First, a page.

Word had reached Moab that the Eternal One had once again brought life back to the land of Israel and blessed people with food. Naomi prepared to return with her daughters-in-law. With Orpah and Ruth at her side, she began her journey back to Judah, leaving the place where she had lived.

Then she said, to her daughters-in-law: “You have accompanied me far enough; you must both return to Moab. Go home to your mothers’ care and your people. May the Eternal show loyal love to you just as you demonstrated it to my dead sons and me. I hope God will bring you new husbands and that you will find the rest you deserve in their homes.”

She drew close, kissed them, and turned to go on her way, alone. But Orpah and Ruth wailed and sobbed, crying out to her.

They said, “Do not leave us! We insist you take us with you to live with you and your people.”

But Naomi said, “Go back to your homes, my daughters. What possible reason would you have for returning with me? Do you think there are more sons inside of me? Will you marry these unborn sons? Listen to me, daughters, and go back. I am too old; I will not marry again because I cannot conceive. But even if I could—if I still believed there was hope for me, or if I had a husband and conceived sons tonight— would you waste a lifetime waiting for them to grow up? Would you let this hope for the future keep you from remarrying now? Of course not, my dear daughters. It is obvious that the Eternal has acted against me. My life is much too bitter for you to share with me.”

At this Orpah and Ruth wailed and wept again. Then Orpah kissed Naomi, said goodbye, and returned the way she had come. Yet Ruth refused to let go of Naomi.

And Naomi said to Ruth: “Look at your sister-in-law. She has returned to live with her people and to worship her gods; go and follow her.”

And Ruth said:

“Do not press me to leave you or to turn back from following you!

Where you go I will go –  Where you lodge I will lodge –

Your people will be my people, and your God my God.

Where you die I will die, there will I be buried.

May the Lord punish me, punish me and more as well, if even death parts me from you.”

When Naomi heard this and saw Ruth’s resolve, she stopped trying to talk her out of returning. The two women went on together to Bethlehem.


If we’re not careful, there’s a hint of unhealthy teenage melodrama in that declaration, right, that famous vow Ruth speaks? Think back to your first real crush. Wasn’t there some part of you that said some variation of those promises? “Where you go, I will go. Your friends will be my friends, and your music will be my music, and your favorite pizza topping, that’s…exactly what I was…going to order anyway sojustgoahead.”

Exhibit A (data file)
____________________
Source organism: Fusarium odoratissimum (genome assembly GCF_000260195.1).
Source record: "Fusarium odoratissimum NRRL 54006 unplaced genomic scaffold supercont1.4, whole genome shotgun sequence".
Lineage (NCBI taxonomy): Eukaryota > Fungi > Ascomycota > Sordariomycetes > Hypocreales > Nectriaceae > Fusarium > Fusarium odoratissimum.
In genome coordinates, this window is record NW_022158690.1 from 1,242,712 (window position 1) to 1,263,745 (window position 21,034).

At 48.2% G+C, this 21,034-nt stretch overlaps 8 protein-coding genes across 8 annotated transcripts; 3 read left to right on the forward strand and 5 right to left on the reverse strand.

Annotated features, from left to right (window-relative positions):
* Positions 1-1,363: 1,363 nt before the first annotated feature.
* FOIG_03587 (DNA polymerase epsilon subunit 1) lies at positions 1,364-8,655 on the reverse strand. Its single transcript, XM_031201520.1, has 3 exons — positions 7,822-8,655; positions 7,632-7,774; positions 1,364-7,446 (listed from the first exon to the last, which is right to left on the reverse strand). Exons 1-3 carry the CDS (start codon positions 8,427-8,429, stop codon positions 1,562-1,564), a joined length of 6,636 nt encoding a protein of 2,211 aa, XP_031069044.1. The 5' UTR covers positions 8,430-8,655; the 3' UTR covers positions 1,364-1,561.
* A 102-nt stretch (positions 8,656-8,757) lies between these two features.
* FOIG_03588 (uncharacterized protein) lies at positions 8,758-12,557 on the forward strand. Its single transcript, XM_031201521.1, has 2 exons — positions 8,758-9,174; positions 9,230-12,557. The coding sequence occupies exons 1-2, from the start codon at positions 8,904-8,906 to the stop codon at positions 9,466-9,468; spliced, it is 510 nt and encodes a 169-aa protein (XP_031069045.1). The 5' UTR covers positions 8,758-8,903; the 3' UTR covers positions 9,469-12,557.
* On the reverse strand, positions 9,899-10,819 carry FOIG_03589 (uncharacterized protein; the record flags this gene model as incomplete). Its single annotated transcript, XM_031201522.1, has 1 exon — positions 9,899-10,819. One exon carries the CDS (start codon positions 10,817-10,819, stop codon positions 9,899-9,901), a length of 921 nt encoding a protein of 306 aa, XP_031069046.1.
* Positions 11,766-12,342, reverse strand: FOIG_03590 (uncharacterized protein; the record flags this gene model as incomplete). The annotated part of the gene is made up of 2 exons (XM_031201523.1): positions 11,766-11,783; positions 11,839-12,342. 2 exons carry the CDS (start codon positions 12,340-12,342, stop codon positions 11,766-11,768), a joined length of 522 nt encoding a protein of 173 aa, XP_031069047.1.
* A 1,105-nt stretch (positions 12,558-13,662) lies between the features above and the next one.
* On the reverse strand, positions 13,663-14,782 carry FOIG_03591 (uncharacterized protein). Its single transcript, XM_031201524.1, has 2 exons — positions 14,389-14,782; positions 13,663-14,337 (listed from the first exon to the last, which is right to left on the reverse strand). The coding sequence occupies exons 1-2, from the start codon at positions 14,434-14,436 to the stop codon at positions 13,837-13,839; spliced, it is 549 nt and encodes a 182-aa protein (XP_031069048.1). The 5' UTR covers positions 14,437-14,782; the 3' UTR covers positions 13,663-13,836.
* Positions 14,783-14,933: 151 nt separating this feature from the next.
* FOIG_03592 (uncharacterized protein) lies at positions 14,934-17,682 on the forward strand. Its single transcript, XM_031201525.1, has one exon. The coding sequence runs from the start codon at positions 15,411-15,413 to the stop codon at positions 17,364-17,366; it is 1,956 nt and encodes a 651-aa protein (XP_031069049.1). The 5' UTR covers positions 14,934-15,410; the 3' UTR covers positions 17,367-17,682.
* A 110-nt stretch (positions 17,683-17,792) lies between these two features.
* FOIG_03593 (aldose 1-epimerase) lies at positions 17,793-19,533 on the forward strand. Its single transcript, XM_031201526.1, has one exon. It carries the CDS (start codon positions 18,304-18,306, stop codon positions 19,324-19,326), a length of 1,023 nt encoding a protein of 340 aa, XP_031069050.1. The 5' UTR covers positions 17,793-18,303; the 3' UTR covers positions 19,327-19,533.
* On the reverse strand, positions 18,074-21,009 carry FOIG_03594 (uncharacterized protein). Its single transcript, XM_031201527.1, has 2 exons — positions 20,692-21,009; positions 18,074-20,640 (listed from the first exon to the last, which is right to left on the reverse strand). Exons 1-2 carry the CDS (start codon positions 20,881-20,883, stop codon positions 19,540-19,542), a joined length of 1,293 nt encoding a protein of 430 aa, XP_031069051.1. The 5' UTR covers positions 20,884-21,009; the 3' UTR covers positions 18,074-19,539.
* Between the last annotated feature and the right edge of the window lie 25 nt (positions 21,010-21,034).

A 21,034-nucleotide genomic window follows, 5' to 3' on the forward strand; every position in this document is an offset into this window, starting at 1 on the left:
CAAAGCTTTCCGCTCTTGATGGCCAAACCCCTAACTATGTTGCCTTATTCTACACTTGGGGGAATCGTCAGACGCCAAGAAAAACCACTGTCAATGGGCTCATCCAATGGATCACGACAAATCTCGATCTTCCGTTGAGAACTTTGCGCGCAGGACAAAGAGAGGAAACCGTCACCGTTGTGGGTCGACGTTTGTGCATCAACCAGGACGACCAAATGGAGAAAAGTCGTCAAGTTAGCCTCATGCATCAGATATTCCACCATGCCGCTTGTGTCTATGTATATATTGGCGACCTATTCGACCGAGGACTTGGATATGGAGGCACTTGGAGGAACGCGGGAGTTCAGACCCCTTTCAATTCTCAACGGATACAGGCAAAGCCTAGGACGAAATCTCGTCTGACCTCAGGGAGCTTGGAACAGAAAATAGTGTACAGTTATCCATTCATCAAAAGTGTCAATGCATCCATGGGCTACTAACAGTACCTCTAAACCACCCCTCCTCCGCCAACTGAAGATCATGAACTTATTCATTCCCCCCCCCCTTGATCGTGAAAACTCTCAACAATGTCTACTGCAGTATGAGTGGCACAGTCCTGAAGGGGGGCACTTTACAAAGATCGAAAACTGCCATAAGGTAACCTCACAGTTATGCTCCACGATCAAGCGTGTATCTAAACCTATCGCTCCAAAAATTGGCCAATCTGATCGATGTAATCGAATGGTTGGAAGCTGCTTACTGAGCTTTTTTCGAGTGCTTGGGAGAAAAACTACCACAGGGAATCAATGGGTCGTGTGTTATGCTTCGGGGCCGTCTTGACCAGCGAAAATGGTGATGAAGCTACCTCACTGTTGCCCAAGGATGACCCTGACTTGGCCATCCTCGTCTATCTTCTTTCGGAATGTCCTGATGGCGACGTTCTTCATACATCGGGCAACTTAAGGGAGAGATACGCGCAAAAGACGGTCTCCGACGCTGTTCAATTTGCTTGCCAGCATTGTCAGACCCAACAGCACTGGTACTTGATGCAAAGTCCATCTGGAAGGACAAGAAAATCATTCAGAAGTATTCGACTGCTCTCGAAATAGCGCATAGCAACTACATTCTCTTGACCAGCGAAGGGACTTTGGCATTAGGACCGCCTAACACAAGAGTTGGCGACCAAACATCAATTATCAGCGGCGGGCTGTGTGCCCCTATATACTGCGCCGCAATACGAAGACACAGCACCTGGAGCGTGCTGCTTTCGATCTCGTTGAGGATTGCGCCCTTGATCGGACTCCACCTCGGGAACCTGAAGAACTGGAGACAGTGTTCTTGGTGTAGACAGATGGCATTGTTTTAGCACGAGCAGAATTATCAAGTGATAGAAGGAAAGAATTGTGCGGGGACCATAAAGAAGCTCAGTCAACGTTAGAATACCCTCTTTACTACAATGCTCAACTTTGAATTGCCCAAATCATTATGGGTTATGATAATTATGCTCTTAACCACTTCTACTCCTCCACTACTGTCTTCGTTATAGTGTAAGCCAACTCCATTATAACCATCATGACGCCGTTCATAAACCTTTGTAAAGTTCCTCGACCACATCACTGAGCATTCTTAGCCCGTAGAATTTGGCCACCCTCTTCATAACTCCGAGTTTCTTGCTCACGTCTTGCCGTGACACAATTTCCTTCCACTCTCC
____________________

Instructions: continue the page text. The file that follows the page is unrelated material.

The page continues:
These verses – Ruth’s intense speech here – they’re often read as the height of romantic confession. But that’s not what’s happening here at all. The story begins with romantic couplings – women are bound together by their connections to the same men – but in just a few short verses the romance is literally dead. This is a promise Ruth makes to her mother-in-law.

Where you go, I will go. Your people, my people. Your God, my God.

In the time and place of this scripture, there is no such thing as religious conversion. People did not study the sacred words of various traditions and choose one that resonated with their own personal philosophy; they did not grow disillusioned with the religion of their ancestors and set out on their own quest to find a doctrine or a practice that struck them as more inspired. Religion and ethnicity are so deeply tied together in Ruth and Naomi’s world that there is no separation of one from the other. Ruth’s identity as a Moabite also pegs her as a pagan; just like Naomi’s Jewish blood reveals who she will worship. So when Ruth promises to come alongside Naomi, the words she speaks mean even more than we might initially hear in them.

The midrash – that is, the stories the rabbis developed, over the centuries about the Biblical texts – the midrash suggests that Ruth’s famous speech here isn’t a monologue, but half of a conversation. They say as the women walked, Naomi told Ruth what would be expected of her.

The rabbis say, here’s what’s missing:

The mother-in-law said, “You understand, it is not the way of Israel to go to theaters or to spectacles, but only to synagogues and study halls. Nor is it our way to go a great distance on the Sabbath.”

And in response, Ruth said, “Where you go, I will go.”

And as they walked on toward Bethlehem, Naomi told her, “We have rules, you know – a man cannot be alone with a woman, and especially with a married woman. That’s a really important one to my people.”

And Ruth promised, “Your people will be my people.”

And finally, Naomi told her the commandment — one she would have known, we would think, from being married for ten years to a Jewish man — but Naomi told her anyway, “Idolatry is forbidden to us.”

And Ruth said, “Your God will be my God.”

It really is an extraordinary declaration.

Phyllis Trible, a Hebrew Bible scholar, says this story is passed on to us because in it, “One woman has chosen another woman in a world whose life depends on men. There is no more radical decision in all the memories of Israel.”

It’s a decision to stay with loss. A decision to move forward into a future that seems only tied to the past. Naomi can’t understand why Ruth would go with her; it’s not even clear that she wants the company.

If we read the text together with the midrash, we see that Ruth has all the trappings of privilege. She’s young. There seems no doubt that she could marry again. She comes from a land of plenty; she may even come from its most powerful family – the midrash suggests that she’s the daughter of a king in Moab. To go with Naomi, Ruth must give up a future shaped by all of that good fortune. And she does.

Ruth chooses the uncertainty of entering a foreign land, over the security of going home. She chooses vulnerability over strength, because she chooses relationship. She chooses not to let go of Naomi, but to walk with her – and to do that, she has to say, “I will not be who I have been.”